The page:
Maybe somewhere down the road when somebody plays
(At the end of the line)
Purple haze

Well it’s alright, even when push comes to shove
Well it’s alright, if you got someone to love
Well it’s alright, everything’ll work out fine
Well it’s alright, we’re going to the end of the line

Don’t have to be ashamed of the car I drive
(At the end of the line)
I’m just glad to be here, happy to be alive
(At the end of the line, end of the line)
And it don’t matter if you’re by my side
(At the end of the line)
I’m satisfied

Well it’s alright, even if you’re old and gray
Well it’s alright, you still got something to say
Well it’s alright, remember to live and let live
Well it’s alright, the best you can do is forgive

Well it’s alright, riding around in the breeze
Well it’s alright, if you live the life you please
Well it’s alright, even if the sun don’t shine
Well it’s alright, we’re going to the end of the line

Source: Musixmatch

Songwriters: George Harrison / Roy Orbison / Thomas Earl Petty / Jeffrey Lynne / Robert Dylan

End of the Line lyrics © Umlaut Corporation (ascap), Laut Music, Umsongs

♫ Here Comes The Sun ♫

For some reason, I have been in ‘Beatles mode’ of late, and the other night, this one popped into my head unbidden.  I searched the archives, found I had played it back in 2019, and decided the time is just about right for a redux!


One of the political cartoons I posted yesterday put this song into my head, and you guys know what happens when a song gets stuck in my head!  It’s been bouncing around in there all day, and, as I only know bits and pieces of the lyrics, I keep making my own as I go along!  Sometimes that can be rather interesting, actually.

climate-6

George Harrison wrote this in Eric Clapton’s garden using one of Clapton’s acoustic guitars. When the Beatles’ manager Brian Epstein died in 1967, the band had to handle more of their accounting and business affairs, which Harrison hated. He wrote this after attending a round of business meetings. This song was inspired by the long winters in England which Harrison thought went on forever.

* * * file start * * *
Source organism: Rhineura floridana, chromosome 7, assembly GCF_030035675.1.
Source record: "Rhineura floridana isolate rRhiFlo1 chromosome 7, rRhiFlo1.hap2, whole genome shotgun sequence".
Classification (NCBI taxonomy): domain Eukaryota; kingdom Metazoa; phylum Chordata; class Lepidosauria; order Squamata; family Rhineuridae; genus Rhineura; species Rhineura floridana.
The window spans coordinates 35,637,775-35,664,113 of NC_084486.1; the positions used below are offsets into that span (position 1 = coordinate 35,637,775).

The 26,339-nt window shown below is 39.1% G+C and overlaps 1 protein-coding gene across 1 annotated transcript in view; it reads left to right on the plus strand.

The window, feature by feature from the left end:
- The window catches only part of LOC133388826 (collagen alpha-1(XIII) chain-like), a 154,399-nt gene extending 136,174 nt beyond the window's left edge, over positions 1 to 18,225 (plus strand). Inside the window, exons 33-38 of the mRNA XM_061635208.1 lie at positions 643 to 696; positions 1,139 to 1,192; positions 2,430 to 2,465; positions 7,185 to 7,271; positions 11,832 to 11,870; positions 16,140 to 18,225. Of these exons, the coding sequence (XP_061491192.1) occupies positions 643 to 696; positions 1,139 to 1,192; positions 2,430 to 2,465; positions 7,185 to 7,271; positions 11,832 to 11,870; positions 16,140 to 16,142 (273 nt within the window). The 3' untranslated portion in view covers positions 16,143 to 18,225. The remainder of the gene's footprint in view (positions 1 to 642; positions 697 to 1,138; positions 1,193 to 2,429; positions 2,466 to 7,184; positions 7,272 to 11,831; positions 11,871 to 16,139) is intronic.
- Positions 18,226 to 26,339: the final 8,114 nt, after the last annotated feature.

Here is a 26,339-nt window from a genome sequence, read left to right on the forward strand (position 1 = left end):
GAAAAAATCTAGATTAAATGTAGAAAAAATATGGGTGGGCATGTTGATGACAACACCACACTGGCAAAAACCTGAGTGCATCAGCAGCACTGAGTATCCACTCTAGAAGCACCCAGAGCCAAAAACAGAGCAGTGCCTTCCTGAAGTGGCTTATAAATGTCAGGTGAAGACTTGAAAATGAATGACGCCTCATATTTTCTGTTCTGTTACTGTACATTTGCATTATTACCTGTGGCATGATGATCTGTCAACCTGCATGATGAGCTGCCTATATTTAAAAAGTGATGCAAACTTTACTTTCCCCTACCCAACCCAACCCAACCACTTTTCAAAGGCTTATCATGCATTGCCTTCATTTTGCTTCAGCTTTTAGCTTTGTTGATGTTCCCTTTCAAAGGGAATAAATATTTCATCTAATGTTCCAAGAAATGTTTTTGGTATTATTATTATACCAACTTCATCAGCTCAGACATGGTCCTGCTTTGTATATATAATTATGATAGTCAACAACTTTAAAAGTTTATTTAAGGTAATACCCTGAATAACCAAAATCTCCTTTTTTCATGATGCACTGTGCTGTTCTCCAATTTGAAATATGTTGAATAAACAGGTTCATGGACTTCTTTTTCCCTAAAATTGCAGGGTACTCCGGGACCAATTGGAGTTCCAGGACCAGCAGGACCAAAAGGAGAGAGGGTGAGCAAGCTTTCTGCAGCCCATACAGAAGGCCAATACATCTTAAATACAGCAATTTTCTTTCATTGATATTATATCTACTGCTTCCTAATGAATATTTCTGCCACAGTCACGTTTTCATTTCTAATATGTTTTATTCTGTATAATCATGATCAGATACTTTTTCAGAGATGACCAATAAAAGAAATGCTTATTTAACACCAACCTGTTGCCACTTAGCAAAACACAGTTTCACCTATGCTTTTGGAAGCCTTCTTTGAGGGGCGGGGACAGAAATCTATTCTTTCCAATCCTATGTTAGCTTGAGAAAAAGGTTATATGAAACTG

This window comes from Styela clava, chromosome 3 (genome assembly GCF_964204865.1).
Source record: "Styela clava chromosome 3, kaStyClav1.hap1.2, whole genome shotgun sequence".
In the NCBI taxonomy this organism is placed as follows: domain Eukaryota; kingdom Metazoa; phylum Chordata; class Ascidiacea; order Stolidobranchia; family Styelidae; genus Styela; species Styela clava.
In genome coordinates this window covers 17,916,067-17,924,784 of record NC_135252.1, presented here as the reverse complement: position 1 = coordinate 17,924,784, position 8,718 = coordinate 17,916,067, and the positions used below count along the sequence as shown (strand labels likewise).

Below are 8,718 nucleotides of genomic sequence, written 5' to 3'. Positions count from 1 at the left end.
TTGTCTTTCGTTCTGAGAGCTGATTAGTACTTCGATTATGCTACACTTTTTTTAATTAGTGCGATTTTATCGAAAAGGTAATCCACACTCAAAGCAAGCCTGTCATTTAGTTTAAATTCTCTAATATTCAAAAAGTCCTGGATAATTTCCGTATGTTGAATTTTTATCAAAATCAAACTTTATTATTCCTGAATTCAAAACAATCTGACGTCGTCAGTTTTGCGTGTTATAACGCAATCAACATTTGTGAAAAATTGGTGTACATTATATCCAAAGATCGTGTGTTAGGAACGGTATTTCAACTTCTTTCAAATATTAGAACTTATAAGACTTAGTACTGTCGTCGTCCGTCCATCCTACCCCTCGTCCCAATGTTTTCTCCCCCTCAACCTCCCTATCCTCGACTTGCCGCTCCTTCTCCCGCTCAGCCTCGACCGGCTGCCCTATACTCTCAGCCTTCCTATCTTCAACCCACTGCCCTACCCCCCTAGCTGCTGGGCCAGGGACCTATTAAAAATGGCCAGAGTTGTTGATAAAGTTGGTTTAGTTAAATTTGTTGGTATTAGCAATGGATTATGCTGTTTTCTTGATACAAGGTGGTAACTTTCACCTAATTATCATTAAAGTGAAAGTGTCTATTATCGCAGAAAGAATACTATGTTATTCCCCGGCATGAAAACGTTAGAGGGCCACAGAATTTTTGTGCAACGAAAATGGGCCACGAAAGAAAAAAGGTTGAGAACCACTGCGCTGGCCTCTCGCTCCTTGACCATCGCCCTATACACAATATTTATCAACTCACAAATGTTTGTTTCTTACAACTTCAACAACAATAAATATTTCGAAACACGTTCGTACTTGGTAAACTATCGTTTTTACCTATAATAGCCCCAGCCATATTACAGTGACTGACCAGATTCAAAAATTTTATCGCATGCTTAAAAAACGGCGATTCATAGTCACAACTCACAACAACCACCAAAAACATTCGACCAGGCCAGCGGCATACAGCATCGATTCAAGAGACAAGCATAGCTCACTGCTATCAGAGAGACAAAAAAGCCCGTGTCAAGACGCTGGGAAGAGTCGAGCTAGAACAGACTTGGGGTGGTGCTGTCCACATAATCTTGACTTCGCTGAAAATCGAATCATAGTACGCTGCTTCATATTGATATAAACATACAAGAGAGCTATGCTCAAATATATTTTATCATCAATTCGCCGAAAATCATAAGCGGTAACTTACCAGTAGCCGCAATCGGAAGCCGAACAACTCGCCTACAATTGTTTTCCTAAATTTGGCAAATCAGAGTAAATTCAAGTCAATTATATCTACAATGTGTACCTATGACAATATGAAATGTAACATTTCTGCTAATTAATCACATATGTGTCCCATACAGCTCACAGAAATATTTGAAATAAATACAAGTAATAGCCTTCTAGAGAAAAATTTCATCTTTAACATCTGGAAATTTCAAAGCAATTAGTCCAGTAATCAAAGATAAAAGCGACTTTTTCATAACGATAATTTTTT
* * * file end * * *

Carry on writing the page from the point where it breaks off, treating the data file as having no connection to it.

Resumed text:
In the documentary The Material World, Eric Clapton talked about writing this song with Harrison:

“It was one of those beautiful spring mornings. I think it was April, we were just walking around the garden with our guitars. I don’t do that, you know? This is what George brought to the situation. He was just a magical guy … we sat down at the bottom of the garden, looking gout, and the sun was shining; it was a beautiful morning, and he began to sing the opening lines and I just watched this thing come to life.”

John Lennon did not play on this. Around this time, he was making a habit of not playing on Harrison’s compositions as the two were not on the best of terms. The two eventually settled their differences as George contributed quite a bit to Lennon’s album Imagine two years later.  When Harrison died in 2001, many artists performed this at their concerts as a tribute. It was played at the induction ceremonies of the Rock and Roll Hall of Fame as part of the all-star jam.

Here Comes the Sun
The Beatles

Here comes the sun (doo doo doo)
Here comes the sun, and I say
It’s all right

Little darling, it’s been a long cold lonely winter
Little darling, it feels like years since it’s been here

Here comes the sun (doo doo doo)
Here comes the sun, and I say
It’s all right

Little darling, the smiles returning to the faces
Little darling, it seems like years since it’s been here

Here comes the sun
Here comes the sun, and I say
It’s all right

Sun, sun, sun, here it comes
Sun, sun, sun, here it comes
Sun, sun, sun, here it comes
Sun, sun, sun, here it comes
Sun, sun, sun, here it comes

Little darling, I feel that ice is slowly melting
Little darling, it seems like years since it’s been clear
Here comes the sun
Here comes the sun, and I say
It’s all right

Here comes the sun (doo doo doo)
Here comes the sun
It’s all right
It’s all right

Songwriters: George Harrison
Here Comes the Sun lyrics © The Bicycle Music Company

♫ Something ♫